Rages, scandal, chaos: it’s a normal White House

 The shape of Trump's tenure is not unique; just look at Clinton's first year

"Once Trump came into the Oval Office with a newspaper folded into quarters showing some story based on a leak from the White House. 'What the f*** is this?' Trump had shouted. Presidential flare-ups were common enough, but Trump often would not let an incident go, roaring on for too long before calming down."

"A joke among Trump's aides was that it was better to f*** up really big rather than have a series of daily minor mistakes, since Trump identified with the celebrated, all-points f***-up."

"The White House problems . . . were organisation and discipline. The staff was too often like a soccer league of 10-year-olds."

You are probably thinking - and I really don't blame you - that you have read more than enough about Michael Wolff's explosive bestselling book Fire and Fury, the core thesis of which (that President Donald Trump is a retarded man-child) received fresh support last week from the president's own potty mouth and Twitter feed.

In fact, all three of those quotations are taken from another book about another president's first year in office - The Agenda: Inside the Clinton White House, which Bob Woodward published in 1994. I just changed the president's surname.

A recurrent theme of The Agenda is Bill Clinton's explosively bad temper. His press spokesman George Stephanopoulos told Woodward that "he had seen and experienced Clinton's temper tantrums . . . many times . . . Others called them 'purple fits' or 'earthquakes'. Stephanopoulos simply called it 'the wave', an overpowering, prolonged rage that would shock an outsider and often was way out of proportion to what caused it."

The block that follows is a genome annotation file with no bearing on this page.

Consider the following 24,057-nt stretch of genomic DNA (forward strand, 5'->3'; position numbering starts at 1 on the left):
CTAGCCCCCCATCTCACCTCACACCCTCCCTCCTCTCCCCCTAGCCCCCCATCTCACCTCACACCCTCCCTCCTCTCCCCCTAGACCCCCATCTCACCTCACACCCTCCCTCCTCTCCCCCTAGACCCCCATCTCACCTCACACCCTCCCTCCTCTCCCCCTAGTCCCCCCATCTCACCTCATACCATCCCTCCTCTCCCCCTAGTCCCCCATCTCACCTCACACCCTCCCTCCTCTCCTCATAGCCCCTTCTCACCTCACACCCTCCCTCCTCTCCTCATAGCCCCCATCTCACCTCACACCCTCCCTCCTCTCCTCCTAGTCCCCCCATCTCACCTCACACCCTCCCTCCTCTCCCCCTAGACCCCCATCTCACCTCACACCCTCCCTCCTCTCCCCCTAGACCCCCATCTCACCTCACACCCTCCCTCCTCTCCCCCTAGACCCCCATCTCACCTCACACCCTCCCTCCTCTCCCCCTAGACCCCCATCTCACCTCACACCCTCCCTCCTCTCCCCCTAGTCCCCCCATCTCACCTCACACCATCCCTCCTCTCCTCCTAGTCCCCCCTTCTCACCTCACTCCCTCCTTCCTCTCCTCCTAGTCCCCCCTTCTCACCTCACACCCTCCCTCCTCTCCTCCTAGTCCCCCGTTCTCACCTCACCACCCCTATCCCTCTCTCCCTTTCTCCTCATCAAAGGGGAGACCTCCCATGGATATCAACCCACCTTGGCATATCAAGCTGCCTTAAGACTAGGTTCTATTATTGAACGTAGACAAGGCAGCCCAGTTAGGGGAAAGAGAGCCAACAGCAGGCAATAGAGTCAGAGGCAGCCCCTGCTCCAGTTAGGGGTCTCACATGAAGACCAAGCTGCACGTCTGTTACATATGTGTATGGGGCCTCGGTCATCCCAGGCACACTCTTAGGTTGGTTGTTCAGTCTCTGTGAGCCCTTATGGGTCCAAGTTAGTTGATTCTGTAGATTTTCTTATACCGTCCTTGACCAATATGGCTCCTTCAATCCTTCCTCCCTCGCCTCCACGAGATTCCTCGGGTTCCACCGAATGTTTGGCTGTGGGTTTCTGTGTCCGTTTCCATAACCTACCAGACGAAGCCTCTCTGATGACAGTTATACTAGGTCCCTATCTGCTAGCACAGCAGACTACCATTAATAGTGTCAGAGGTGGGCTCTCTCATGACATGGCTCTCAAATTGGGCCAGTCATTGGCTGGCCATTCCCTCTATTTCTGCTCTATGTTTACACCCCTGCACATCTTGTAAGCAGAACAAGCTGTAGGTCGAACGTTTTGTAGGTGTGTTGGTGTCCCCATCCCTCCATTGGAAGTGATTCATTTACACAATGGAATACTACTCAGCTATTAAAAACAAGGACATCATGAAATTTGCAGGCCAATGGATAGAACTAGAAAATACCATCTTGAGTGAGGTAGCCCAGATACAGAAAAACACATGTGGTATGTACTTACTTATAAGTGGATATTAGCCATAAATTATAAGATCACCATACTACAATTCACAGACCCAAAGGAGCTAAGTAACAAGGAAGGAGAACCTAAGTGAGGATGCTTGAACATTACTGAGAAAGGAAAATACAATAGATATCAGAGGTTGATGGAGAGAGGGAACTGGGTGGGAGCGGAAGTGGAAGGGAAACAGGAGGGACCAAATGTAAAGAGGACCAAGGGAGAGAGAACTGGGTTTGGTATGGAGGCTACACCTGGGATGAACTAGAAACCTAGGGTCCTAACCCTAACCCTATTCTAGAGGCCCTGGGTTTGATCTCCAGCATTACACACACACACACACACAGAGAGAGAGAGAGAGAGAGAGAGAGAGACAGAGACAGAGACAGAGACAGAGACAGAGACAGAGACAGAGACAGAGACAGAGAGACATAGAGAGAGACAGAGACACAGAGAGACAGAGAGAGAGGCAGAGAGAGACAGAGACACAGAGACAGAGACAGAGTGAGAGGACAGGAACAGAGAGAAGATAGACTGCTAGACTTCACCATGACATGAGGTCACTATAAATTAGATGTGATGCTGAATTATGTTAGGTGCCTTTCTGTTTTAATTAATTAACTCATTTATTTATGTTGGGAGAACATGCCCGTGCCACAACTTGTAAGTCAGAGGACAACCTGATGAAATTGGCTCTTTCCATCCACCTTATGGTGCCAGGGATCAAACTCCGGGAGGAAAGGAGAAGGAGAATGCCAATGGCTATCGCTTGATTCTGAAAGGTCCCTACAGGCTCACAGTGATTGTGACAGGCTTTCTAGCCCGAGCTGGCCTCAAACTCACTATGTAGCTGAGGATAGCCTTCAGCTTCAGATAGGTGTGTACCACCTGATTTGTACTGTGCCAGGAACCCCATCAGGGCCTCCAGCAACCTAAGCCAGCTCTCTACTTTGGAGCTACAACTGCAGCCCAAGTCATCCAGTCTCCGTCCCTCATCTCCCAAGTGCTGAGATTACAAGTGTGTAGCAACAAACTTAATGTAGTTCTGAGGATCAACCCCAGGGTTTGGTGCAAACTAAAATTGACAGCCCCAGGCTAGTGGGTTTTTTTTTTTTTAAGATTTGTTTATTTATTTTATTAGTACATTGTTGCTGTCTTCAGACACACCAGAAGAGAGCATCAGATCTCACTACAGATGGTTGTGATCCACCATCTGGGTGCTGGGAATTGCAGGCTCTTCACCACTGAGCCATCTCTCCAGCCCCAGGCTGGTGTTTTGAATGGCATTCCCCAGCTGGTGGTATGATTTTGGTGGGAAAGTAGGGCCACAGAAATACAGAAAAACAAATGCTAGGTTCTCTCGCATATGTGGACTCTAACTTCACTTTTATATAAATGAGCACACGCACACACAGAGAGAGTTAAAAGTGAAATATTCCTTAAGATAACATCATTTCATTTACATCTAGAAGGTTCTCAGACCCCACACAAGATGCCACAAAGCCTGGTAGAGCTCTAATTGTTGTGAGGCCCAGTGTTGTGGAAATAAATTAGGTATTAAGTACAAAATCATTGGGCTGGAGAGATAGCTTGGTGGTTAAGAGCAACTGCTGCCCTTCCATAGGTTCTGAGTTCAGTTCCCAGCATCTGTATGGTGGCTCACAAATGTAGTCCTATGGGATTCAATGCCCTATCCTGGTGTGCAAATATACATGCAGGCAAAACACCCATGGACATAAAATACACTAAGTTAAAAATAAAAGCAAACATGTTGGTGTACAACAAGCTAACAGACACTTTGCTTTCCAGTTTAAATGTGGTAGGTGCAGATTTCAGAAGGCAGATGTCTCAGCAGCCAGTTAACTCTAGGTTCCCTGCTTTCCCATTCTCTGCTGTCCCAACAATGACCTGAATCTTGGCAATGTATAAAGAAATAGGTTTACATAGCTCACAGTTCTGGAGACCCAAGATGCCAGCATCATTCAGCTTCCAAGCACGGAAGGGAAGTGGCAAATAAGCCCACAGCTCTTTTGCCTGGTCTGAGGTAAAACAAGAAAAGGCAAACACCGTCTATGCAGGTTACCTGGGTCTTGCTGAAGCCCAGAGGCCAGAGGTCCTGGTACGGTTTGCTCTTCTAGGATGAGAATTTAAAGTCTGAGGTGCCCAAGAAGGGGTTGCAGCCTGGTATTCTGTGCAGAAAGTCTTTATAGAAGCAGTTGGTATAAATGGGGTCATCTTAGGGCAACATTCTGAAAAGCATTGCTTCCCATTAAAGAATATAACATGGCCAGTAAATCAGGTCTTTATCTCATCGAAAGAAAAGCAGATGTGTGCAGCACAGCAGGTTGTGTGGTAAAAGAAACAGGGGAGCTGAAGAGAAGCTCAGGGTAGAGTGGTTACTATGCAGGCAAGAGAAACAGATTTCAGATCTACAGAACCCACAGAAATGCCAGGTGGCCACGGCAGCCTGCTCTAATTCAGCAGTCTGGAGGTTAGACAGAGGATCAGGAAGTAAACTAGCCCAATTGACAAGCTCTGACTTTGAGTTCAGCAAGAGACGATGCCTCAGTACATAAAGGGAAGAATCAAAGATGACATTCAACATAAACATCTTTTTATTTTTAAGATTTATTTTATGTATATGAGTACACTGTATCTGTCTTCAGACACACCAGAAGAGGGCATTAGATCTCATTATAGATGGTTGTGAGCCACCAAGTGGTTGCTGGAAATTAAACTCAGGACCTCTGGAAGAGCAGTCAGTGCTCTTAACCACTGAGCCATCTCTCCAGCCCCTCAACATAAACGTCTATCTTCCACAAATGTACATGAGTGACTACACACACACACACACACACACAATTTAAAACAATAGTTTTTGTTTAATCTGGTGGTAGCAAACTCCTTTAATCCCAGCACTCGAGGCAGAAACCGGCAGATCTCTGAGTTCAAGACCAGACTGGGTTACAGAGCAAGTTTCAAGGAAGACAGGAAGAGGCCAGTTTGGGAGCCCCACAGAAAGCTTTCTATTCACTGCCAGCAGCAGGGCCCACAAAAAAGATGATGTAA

We know from Wolff that Trump is also capable of "rages".

"Typically these would begin as a kind of exaggeration or acting and then devolve into the real thing: uncontrollable, vein-popping, ugly-face, tantrum stuff. It got primal."

And: "At points on the day's spectrum of adverse political developments, he could have moments of, almost everyone would admit, irrationality. When that happened he was alone in his anger and not approachable by anyone." This, writes Wolff, was Trump's "fundamental innovation in governing: regular, uncontrolled bursts of anger and spleen". Nope. Twitter hadn't been invented in 1993 so Clinton's outbursts were confined to his inner circle.

My point is not that Clinton is like Trump, of course. My point is that the presidency will infuriate even the best of men. Show me a presidential biography and I'll show you - with a few notable exceptions - eruptions of fury. Yet each presidential biographer makes the mistake of presenting this as a significant character trait of his subject, rather than appreciating that it's structural: the job is inherently maddening.